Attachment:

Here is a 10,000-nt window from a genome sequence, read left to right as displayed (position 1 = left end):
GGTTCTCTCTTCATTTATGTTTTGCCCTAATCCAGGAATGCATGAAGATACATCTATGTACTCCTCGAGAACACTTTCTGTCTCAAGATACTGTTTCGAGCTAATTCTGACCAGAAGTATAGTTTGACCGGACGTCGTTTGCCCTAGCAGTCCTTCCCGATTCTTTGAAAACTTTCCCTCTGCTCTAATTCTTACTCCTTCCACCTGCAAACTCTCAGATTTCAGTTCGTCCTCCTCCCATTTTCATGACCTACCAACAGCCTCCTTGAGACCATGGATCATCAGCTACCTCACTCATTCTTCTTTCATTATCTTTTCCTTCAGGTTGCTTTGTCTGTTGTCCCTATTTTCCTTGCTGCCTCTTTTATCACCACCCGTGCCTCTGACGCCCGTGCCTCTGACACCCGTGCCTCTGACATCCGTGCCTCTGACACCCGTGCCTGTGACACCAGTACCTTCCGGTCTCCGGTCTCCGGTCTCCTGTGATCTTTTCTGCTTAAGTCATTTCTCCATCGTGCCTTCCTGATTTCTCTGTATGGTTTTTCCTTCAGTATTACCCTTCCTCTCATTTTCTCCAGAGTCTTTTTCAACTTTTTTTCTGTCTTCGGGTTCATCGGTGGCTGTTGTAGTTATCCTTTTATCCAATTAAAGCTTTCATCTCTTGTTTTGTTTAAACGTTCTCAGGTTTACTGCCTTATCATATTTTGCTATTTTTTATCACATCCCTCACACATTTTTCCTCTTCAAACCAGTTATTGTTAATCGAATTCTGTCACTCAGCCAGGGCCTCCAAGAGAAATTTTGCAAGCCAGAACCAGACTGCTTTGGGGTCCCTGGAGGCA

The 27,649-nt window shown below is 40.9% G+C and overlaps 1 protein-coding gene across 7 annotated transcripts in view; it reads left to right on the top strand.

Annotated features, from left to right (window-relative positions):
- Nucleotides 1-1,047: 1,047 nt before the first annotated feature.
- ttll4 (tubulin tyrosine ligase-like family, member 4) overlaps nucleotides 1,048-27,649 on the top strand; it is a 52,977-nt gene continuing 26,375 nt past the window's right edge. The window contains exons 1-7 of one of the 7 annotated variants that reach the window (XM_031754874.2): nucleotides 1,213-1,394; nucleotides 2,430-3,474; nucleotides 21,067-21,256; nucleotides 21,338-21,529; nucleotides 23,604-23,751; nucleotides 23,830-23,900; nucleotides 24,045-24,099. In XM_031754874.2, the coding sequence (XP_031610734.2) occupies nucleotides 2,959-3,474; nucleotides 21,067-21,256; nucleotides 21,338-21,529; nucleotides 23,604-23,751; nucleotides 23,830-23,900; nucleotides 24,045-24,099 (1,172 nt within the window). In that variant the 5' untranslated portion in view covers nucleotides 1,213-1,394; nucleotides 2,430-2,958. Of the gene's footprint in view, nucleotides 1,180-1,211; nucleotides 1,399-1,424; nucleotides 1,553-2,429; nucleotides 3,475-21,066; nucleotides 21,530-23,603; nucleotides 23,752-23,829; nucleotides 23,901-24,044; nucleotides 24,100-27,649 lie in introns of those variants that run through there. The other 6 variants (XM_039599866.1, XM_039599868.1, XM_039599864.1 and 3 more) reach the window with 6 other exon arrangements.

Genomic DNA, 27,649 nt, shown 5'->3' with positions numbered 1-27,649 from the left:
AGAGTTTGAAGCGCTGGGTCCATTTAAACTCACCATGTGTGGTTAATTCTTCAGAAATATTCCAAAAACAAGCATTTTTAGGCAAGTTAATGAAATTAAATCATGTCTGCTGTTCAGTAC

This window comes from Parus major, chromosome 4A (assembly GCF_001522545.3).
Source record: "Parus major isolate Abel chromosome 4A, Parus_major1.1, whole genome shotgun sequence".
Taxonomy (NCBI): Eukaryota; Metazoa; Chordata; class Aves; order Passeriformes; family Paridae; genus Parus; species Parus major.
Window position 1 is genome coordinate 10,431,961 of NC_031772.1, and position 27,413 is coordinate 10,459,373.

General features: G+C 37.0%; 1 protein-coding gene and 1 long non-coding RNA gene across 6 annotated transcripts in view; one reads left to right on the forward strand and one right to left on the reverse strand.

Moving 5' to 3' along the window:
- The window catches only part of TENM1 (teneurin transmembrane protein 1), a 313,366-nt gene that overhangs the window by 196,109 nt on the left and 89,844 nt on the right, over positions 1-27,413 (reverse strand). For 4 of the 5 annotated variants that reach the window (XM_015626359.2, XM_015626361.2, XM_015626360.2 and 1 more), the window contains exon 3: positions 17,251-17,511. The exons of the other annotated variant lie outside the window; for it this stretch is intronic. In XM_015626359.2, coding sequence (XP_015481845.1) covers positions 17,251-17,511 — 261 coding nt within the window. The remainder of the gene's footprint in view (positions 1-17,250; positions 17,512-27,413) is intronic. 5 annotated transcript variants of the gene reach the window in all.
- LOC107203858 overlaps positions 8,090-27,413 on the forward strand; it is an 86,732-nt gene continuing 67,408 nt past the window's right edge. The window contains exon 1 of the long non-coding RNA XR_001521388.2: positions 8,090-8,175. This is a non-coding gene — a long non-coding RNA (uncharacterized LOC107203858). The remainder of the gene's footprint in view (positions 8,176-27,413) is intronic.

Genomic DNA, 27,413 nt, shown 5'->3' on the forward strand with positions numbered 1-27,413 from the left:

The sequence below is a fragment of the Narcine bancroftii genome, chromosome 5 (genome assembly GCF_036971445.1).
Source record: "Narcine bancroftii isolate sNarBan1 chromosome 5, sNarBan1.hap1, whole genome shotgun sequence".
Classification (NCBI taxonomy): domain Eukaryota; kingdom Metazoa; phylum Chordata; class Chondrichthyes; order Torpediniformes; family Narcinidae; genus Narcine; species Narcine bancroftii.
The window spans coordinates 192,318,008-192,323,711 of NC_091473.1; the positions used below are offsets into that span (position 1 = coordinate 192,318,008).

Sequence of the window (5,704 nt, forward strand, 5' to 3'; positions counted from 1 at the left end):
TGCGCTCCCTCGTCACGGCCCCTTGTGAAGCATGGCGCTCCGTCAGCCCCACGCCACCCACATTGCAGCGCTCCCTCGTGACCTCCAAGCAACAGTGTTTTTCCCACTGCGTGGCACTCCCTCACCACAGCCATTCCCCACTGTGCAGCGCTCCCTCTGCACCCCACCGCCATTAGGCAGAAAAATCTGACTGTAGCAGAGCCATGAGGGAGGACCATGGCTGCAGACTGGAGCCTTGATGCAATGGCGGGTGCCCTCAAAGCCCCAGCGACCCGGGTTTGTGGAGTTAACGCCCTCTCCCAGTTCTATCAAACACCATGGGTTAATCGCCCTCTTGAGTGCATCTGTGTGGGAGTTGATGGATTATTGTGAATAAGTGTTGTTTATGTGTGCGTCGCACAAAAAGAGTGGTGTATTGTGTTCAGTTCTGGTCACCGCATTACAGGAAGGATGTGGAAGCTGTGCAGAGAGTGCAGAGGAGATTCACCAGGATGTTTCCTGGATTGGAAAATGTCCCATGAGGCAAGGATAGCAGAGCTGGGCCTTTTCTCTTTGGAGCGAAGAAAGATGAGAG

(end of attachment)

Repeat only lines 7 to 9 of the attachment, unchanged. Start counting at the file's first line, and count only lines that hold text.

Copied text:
Genomic DNA, 27,649 nt, shown 5'->3' with positions numbered 1-27,649 from the left:
AGAGTTTGAAGCGCTGGGTCCATTTAAACTCACCATGTGTGGTTAATTCTTCAGAAATATTCCAAAAACAAGCATTTTTAGGCAAGTTAATGAAATTAAATCATGTCTGCTGTTCAGTAC

This window comes from Parus major, chromosome 4A (assembly GCF_001522545.3).